Emilie Bier Do it Your Self

DIY Mod hodgepodge of Vintage Halloween Blocks - Mod-hodgepodge rock

If you love the vintage look, try these DIY-Halloween-blocks to your decor. They are very lightweight and can be used to display candles.

Hello Podgers! It’s time for Halloween – and in a big way. I’m ashamed that it’s almost the end of September and I have barely started my Halloween crafts. I gotta get on the stick this weekend. Black glitter 8217 is&#; t going to scatter themselves!
fortunately, the man Podger David has started Halloween crafting, so he is totally my butt to save this week with its Halloween-blocks. These Mod Podged vintage Halloween blocks make a great addition to your home decor, especially for those who sling decorative, that so many of you do. Here is the complete tutorial straight from David.
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It is 98 degrees here in Los Angeles, but my mind is on autumn! These rustic blocks are a variation on the Halloween tea light holders I sell in my Etsy Shop. This version is easy to make, inexpensive, and, I think, very versatile.
Vintage Themed Halloween blocks
you need:


4 x 4 wood post, cut down in the 3.5″ blocks (because of the Funkyness of timber measurements, a 4 x 4 post, a 3.5 x 3.5 post is actually to cut it into blocks, you just need to cut a 3.5″ segments)
color (I used spray paint, but all the tinkering and paint work is just great)
100 abrasive paper (an orbital sander is a time saver, but you can totally do this with elbow grease)
A candle
Mod hodgepodge gloss, and foam brush
paper you can use old scrap paper or, if you're like me, design your own using MS Word, clipart and images from The graphics Fairy
edge router (pinking sheers, which is a corner-round) – optional
Clear spray sealer

Cut your 4×4-down, in the 3 ½ inch blocks – they can do this for you at most hardware stores, or you can do it by hand. I gave the blocks a light sanding – just to avoid a Splitter, but I didn't want you to be smooth when I want to make use of it, the rough texture.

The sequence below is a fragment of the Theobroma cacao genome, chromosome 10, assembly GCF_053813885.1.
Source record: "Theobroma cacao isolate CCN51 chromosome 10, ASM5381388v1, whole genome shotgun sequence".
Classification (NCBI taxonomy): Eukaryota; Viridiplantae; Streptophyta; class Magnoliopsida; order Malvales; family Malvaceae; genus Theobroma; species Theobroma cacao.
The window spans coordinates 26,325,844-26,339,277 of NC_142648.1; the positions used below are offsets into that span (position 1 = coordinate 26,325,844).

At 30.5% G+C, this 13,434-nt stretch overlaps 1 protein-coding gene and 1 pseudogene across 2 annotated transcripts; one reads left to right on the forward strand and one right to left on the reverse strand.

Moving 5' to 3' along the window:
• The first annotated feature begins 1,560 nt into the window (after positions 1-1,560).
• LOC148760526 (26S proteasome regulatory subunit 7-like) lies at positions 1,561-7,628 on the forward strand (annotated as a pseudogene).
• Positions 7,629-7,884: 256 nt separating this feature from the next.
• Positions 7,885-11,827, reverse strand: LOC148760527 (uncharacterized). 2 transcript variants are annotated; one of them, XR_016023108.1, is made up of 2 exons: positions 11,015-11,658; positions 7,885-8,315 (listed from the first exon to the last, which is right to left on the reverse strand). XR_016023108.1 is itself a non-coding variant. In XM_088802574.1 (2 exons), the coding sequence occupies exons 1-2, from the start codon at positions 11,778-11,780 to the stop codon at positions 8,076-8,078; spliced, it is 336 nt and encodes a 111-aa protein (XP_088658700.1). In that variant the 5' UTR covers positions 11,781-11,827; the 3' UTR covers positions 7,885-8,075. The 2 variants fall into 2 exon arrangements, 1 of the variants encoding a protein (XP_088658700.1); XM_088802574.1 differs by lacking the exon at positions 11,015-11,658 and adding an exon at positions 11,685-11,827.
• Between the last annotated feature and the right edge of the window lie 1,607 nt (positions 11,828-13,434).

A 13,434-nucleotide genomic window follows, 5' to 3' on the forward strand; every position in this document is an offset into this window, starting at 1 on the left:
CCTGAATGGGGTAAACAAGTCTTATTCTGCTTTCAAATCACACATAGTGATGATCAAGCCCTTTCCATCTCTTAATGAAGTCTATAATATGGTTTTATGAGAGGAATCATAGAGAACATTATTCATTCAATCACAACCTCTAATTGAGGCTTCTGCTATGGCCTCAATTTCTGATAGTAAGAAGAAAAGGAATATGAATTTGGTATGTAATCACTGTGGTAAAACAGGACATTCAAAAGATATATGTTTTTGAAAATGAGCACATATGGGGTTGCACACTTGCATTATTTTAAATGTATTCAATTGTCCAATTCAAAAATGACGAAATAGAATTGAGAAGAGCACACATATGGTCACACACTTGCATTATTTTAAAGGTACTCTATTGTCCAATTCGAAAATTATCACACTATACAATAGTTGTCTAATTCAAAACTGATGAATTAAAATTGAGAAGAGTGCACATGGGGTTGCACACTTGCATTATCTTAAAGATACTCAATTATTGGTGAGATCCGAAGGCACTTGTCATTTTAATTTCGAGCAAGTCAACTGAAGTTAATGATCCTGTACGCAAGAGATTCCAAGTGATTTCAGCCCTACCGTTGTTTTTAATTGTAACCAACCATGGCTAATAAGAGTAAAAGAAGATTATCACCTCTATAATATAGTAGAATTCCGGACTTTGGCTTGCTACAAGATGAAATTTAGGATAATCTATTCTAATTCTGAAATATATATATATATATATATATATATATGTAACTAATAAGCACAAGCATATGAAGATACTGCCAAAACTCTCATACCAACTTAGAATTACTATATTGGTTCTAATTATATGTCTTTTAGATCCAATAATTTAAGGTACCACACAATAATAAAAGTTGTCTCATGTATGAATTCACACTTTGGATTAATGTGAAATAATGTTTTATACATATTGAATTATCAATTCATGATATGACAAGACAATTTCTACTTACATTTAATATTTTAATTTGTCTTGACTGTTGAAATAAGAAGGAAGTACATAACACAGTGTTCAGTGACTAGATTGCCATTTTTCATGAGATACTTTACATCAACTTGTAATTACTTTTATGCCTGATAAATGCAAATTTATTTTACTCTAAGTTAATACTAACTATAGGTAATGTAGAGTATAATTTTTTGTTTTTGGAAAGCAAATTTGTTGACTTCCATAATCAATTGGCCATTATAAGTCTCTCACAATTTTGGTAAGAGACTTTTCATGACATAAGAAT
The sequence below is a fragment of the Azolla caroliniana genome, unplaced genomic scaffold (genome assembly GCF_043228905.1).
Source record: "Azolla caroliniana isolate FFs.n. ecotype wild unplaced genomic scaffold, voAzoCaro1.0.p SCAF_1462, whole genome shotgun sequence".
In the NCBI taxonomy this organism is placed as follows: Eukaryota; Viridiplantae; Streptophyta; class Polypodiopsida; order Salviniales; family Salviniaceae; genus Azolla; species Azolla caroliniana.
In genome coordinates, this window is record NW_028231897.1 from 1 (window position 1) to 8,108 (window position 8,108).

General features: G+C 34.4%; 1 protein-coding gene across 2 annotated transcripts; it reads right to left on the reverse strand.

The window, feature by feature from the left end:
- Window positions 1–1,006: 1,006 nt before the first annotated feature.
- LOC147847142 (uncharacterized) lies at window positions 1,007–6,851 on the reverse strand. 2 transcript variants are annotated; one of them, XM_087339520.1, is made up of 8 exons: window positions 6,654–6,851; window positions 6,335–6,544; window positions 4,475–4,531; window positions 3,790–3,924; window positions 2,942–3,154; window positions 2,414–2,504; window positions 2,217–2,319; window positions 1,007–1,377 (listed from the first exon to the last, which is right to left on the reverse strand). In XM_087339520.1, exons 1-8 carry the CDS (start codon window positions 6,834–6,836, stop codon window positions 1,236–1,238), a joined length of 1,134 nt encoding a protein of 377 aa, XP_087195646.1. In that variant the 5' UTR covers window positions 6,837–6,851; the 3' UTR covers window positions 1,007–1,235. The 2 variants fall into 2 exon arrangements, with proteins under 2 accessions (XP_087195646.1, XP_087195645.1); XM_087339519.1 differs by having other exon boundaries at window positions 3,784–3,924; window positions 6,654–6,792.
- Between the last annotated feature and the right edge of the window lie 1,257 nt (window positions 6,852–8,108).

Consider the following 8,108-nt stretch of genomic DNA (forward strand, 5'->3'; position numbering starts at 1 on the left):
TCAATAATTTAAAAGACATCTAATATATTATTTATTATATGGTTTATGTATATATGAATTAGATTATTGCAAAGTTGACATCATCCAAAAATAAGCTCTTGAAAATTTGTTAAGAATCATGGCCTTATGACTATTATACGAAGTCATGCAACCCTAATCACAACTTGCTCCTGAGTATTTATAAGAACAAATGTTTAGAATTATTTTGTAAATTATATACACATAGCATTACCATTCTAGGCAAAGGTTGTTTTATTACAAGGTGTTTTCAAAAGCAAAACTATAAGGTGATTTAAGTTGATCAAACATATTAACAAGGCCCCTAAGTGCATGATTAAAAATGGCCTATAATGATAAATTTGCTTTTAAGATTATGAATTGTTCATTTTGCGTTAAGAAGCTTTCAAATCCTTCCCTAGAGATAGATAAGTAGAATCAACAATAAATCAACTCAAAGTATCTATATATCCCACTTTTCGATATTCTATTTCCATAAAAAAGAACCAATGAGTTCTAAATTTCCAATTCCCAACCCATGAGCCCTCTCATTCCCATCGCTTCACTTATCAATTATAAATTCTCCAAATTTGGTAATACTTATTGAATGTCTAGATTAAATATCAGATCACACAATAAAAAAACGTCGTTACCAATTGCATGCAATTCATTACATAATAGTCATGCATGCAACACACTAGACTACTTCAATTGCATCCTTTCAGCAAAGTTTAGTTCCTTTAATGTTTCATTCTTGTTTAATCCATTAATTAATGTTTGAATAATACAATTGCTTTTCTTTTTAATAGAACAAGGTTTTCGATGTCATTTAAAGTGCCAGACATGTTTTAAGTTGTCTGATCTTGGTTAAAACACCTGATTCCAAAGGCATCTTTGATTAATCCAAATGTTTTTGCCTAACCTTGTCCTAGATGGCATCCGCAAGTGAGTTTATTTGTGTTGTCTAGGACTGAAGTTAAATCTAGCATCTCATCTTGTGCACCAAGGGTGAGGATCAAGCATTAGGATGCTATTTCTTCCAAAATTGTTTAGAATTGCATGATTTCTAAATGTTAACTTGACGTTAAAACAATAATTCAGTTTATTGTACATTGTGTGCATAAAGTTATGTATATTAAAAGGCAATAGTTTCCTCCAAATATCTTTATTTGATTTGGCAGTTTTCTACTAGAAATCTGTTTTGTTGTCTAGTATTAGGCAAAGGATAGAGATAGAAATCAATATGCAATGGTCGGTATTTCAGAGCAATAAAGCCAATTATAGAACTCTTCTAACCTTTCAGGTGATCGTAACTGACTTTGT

After that, it was only a short coat of my base colors on the sides, top and bottom. One coat is all that is needed, and the unequal amounts of color is the goal, so I painted heavily in some places and very light in others, and set them aside to dry.
After the paint dried, I just rubbed the blocks with my candle by hitting spots on the sides, edges and the top where I wanted my base coat color.
Then it was time for my contrasting color top coat. So I top-coated my white block with orange color, my black block with white color, and my orange block with black paint and let dry.
While drying, I gathered my papers. You canclip art, scrapbook paper, Scrapbook embellishments, old photos – pretty much anything you can come up with.br, I, my paper-cutting>all the down into 3 ¼ x 3 ¼ inch squares and then rounded the corners or cut with pinking shears.
now the paint had dried, and it was time to sand the wax away, the base color is revealed and all the nooks and crannies in the wood.
At this point, I am always tempted just as you are, but I can never resist adding images. So I've only Mod Podged my squares on the sides and top of the blocks – I don't have to worry much about wrinkles or bumps, as they only add to the texture I quick top layer of Mod collection and then, when dry, is a polycrylic spray sealer and that's all there is to it.
Do you love those Halloween blocks? Then the next step must be a visit to this 20 Mod smorgasbord of Halloween craft tutorials. Enjoy!

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